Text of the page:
But his guidance transformed the company. In his absence, it had become a commodity computer maker with no vision and hemorrhaging money. It made printers nobody bought. And digital cameras nobody bought. (Remember those? Probably not.) Their design team consistently earned awards for products nobody wanted. Jobs recognized that the company had talent, but no drive or direction. So he gave it direction, focusing on building things he was certain customers would want, even if “experts” laughed. The iPod, released just 4 years after Jobs’ return, was famously panned for being under-featured. But he was certain people would respond to it. Subsequent releases brought a predictable cycle: Apple announces product, tech pundits complain, Apple sells out of product on day one, stock price goes up. Lather, rinse, repeat. Until you have the most profitable company in the world.
The thing people tend to miss, however, is that beyond all the impressive dollar amounts and success stories, is that Jobs’ vision for Apple seems to have made them able to make products that people can form a bond with. Other companies have dabbled in that—RIM comes to mind with the Blackberry—but Apple has done it consistently. And so we fans love our assorted devices with the glossy Apple logo as we would a pet. And look to the man who helped guide the company to create them.
So even though we know in our minds that nothing has changed, in our hearts, we’re all a bit sad, as though we’re in mourning. All the articles on the subject—this one included—read like posthumous homages; some outright read like obituaries. It’s tough to separate the mind from the heart when the man of whom we speak was so instrumental in linking the two together through technology like no one else has.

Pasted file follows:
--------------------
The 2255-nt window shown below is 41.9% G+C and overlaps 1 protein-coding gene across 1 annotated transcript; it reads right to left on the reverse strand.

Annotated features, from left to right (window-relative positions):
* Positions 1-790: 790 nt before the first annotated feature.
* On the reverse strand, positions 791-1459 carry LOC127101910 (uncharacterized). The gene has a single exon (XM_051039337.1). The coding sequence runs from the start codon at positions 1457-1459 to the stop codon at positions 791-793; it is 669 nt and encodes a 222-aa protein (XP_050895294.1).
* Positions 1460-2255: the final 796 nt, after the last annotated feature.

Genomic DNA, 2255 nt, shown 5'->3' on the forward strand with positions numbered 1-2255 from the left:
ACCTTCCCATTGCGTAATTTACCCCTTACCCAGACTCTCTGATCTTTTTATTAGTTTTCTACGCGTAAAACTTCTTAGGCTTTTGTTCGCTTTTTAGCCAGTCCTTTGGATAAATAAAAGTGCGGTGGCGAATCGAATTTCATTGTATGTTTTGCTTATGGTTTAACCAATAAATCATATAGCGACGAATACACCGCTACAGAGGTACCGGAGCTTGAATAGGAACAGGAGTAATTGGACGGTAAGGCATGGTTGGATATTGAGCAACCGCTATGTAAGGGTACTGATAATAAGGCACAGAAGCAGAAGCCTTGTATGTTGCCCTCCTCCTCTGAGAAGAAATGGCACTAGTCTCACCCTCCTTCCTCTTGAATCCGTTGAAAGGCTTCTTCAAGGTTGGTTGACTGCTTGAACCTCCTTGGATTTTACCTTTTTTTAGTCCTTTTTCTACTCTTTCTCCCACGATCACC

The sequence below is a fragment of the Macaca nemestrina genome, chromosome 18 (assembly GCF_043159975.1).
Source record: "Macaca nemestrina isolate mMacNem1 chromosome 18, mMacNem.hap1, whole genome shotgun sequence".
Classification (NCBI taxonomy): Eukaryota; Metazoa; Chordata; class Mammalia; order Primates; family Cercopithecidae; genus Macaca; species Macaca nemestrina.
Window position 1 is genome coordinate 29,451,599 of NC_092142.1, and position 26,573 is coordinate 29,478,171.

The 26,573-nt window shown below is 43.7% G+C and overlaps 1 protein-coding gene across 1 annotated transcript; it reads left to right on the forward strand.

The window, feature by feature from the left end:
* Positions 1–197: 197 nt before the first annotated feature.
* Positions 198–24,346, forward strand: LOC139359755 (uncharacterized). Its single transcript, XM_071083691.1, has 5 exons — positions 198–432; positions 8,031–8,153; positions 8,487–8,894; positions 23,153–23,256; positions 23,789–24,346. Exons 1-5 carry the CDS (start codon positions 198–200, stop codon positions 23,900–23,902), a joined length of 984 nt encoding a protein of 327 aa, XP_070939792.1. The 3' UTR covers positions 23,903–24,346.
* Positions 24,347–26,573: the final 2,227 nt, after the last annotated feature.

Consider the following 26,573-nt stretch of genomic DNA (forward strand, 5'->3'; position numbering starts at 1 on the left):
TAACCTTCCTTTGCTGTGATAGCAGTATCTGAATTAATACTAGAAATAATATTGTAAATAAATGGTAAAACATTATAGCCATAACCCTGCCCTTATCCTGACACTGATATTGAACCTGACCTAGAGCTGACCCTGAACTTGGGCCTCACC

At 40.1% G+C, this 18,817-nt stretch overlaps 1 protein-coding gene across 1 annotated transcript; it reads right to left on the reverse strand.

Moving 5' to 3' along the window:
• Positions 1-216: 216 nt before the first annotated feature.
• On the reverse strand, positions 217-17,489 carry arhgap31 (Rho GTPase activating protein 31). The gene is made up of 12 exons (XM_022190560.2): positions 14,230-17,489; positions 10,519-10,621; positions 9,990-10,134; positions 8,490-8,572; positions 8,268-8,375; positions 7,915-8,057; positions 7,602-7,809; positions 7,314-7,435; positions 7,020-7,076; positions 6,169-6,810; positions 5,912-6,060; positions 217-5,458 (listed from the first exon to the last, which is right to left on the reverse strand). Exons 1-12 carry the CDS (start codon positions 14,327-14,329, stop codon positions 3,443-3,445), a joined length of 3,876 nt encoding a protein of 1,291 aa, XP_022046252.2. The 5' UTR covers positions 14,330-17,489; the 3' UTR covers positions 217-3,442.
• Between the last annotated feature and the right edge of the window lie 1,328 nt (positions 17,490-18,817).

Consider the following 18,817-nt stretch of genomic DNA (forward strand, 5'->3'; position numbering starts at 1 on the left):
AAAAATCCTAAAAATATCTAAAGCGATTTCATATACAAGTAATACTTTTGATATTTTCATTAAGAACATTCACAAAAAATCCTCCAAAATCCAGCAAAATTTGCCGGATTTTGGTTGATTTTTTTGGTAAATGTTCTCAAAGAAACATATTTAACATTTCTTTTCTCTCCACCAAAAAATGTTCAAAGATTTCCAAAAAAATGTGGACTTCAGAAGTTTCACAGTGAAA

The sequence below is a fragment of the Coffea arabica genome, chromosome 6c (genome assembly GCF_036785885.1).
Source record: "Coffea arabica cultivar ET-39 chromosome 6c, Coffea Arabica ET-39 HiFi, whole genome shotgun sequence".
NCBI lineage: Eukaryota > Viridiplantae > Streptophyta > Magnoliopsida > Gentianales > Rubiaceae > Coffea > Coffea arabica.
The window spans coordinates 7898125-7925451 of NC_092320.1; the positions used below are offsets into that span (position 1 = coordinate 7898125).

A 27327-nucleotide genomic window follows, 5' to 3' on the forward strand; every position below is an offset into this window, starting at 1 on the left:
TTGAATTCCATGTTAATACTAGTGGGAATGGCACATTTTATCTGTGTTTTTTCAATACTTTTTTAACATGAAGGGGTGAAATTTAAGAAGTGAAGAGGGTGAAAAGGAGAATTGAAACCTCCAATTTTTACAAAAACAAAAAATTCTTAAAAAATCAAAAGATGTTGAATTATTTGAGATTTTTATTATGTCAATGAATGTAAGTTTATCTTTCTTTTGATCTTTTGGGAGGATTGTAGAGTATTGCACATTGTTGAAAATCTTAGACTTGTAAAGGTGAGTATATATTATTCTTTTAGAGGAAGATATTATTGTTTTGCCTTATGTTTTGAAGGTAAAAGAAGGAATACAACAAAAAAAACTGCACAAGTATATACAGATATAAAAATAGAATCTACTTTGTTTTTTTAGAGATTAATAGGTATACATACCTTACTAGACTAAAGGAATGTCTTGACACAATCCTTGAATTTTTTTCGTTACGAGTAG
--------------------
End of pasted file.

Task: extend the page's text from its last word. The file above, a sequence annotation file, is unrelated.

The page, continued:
22nd July 2011
Comic-Con 2011 has descended upon San Diego once again. Huge conventions like this can very hard to navigate, especially if you’re from out of town. Luckily, a few well chosen apps will not only help you get around, but also can make a convention even more fun! Here are some entertaining and handy apps to have at your next convention:
The Official Comic-Con App - This should be a no-brainer. It gives you access to all the news, events, and locations of everything happening throughout the weekend.
Laser Tag (Real Life) - While currently only compatible with iPhone 4, this app takes advantage of locations services and the camera and lets users play a game of laser tag against each other. This can be insanely fun, especially when you’re waiting around in a large space and need to blow off steam by blasting your friends.
Half Tone - This app takes photos from your iPhone or iPad and makes them into panels in a comic book, complete with word balloons and boarders. After all, when you take a photo with Captain America, wouldn’t you want to enhance it so you’re both IN a comic?
Comics Creator - In the same vein as Half Tone, this app creates a virtual comic book from a series of photos. Turn your entire weekend photo collection into one long graphic adventure!
i-nigma - This free QR code reader will scan any barcode or square matrix code often found at convention displays and take your immediately to a the website associated with the code. Eventually this technology will be made obsolete when smartphones all contain near field communication (NFC) chips, but for right now these readers are still the industry standard.
Evernote - If you’re still using the factory-installed note pad and voice memo apps, you’ve been missing out. Evernote allows you to write text, record audio or video, take photos, and even add location data to your notes. The app even makes photo text searchable, which is immensely handy!